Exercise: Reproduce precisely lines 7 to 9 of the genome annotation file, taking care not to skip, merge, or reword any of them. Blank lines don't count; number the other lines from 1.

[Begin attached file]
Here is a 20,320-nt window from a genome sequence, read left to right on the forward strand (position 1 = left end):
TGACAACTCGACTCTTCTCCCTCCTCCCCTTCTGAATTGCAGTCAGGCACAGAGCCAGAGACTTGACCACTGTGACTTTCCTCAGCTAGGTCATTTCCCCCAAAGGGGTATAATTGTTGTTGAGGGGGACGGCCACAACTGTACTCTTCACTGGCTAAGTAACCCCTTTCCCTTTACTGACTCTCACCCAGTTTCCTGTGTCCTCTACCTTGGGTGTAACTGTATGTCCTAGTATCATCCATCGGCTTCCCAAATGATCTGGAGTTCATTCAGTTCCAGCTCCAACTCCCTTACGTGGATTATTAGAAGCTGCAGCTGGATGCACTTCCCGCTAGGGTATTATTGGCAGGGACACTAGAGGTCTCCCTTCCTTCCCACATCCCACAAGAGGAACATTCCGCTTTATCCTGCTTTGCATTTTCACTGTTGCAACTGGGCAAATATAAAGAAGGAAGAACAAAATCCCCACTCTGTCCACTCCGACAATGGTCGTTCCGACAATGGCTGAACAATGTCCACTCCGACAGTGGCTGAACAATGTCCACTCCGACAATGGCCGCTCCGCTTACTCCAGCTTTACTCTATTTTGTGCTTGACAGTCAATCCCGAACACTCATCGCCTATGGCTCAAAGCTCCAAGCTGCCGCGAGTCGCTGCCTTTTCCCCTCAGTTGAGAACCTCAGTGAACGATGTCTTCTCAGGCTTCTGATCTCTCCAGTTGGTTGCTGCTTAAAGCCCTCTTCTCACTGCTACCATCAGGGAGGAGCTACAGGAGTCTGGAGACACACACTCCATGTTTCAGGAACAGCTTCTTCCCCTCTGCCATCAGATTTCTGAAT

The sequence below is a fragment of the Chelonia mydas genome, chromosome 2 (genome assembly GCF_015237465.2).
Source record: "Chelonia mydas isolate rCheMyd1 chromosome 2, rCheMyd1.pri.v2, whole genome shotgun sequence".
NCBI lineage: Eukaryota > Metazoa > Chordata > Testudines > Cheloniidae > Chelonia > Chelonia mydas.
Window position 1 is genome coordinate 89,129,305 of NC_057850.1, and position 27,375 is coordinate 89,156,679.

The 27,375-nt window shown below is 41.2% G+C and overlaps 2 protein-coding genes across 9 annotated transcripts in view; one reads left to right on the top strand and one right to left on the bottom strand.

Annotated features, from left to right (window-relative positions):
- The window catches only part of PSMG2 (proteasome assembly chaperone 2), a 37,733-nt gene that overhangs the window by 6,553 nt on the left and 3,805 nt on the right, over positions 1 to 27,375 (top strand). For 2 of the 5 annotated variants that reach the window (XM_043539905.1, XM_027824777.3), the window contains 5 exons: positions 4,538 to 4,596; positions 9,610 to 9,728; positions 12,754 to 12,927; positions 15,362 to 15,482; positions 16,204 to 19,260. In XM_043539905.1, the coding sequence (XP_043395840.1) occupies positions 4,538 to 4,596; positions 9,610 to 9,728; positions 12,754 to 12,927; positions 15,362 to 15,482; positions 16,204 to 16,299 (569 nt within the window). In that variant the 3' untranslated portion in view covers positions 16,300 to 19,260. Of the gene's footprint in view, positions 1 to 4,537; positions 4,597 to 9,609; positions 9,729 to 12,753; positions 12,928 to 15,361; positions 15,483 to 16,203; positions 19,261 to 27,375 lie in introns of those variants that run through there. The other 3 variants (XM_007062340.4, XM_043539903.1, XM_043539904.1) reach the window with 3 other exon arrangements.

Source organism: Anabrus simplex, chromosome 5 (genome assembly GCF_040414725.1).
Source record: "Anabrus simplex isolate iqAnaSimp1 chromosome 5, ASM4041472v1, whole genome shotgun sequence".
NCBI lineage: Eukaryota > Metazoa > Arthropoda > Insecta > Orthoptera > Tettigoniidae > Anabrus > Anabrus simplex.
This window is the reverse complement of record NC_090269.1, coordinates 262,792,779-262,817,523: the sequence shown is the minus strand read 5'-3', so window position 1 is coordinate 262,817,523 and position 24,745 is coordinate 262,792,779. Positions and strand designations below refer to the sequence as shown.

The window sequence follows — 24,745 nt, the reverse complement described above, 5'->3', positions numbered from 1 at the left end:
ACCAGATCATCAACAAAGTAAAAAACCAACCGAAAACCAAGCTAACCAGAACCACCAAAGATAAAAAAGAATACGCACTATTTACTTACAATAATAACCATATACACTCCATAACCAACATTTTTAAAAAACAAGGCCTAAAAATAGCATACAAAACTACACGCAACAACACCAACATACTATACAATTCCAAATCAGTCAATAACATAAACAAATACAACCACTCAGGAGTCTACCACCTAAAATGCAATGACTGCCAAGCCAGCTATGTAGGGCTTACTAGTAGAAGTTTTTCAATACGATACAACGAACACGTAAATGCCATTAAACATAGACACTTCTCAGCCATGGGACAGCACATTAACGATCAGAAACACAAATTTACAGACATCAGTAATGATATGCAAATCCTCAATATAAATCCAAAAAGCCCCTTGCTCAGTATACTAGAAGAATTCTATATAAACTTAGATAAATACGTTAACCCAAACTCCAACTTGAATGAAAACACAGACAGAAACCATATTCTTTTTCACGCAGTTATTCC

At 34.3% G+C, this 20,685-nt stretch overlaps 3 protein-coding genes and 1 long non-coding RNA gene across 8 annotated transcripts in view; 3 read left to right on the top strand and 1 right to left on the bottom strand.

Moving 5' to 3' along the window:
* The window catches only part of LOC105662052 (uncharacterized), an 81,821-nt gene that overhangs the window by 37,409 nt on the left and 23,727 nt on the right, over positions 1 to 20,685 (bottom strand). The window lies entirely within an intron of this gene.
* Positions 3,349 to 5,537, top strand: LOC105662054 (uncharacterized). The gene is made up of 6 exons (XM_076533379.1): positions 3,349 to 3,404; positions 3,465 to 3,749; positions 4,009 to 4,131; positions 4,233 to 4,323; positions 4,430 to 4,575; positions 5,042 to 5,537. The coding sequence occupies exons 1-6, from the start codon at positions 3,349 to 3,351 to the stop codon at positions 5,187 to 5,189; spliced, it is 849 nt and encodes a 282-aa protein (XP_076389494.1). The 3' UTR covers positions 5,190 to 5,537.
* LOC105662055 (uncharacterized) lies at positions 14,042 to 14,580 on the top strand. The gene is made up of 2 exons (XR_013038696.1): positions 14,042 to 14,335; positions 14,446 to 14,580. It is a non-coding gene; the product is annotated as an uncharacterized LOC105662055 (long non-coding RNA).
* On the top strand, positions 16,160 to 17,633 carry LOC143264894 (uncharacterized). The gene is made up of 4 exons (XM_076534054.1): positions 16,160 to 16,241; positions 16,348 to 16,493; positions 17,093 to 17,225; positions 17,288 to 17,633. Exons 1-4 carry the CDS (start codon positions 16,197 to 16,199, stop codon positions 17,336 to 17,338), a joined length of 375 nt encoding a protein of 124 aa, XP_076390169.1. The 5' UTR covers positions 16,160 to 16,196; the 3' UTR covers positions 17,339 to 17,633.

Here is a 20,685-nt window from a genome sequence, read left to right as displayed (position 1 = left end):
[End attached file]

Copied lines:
The 27,375-nt window shown below is 41.2% G+C and overlaps 2 protein-coding genes across 9 annotated transcripts in view; one reads left to right on the top strand and one right to left on the bottom strand.

Annotated features, from left to right (window-relative positions):
- The window catches only part of PSMG2 (proteasome assembly chaperone 2), a 37,733-nt gene that overhangs the window by 6,553 nt on the left and 3,805 nt on the right, over positions 1 to 27,375 (top strand). For 2 of the 5 annotated variants that reach the window (XM_043539905.1, XM_027824777.3), the window contains 5 exons: positions 4,538 to 4,596; positions 9,610 to 9,728; positions 12,754 to 12,927; positions 15,362 to 15,482; positions 16,204 to 19,260. In XM_043539905.1, the coding sequence (XP_043395840.1) occupies positions 4,538 to 4,596; positions 9,610 to 9,728; positions 12,754 to 12,927; positions 15,362 to 15,482; positions 16,204 to 16,299 (569 nt within the window). In that variant the 3' untranslated portion in view covers positions 16,300 to 19,260. Of the gene's footprint in view, positions 1 to 4,537; positions 4,597 to 9,609; positions 9,729 to 12,753; positions 12,928 to 15,361; positions 15,483 to 16,203; positions 19,261 to 27,375 lie in introns of those variants that run through there. The other 3 variants (XM_007062340.4, XM_043539903.1, XM_043539904.1) reach the window with 3 other exon arrangements.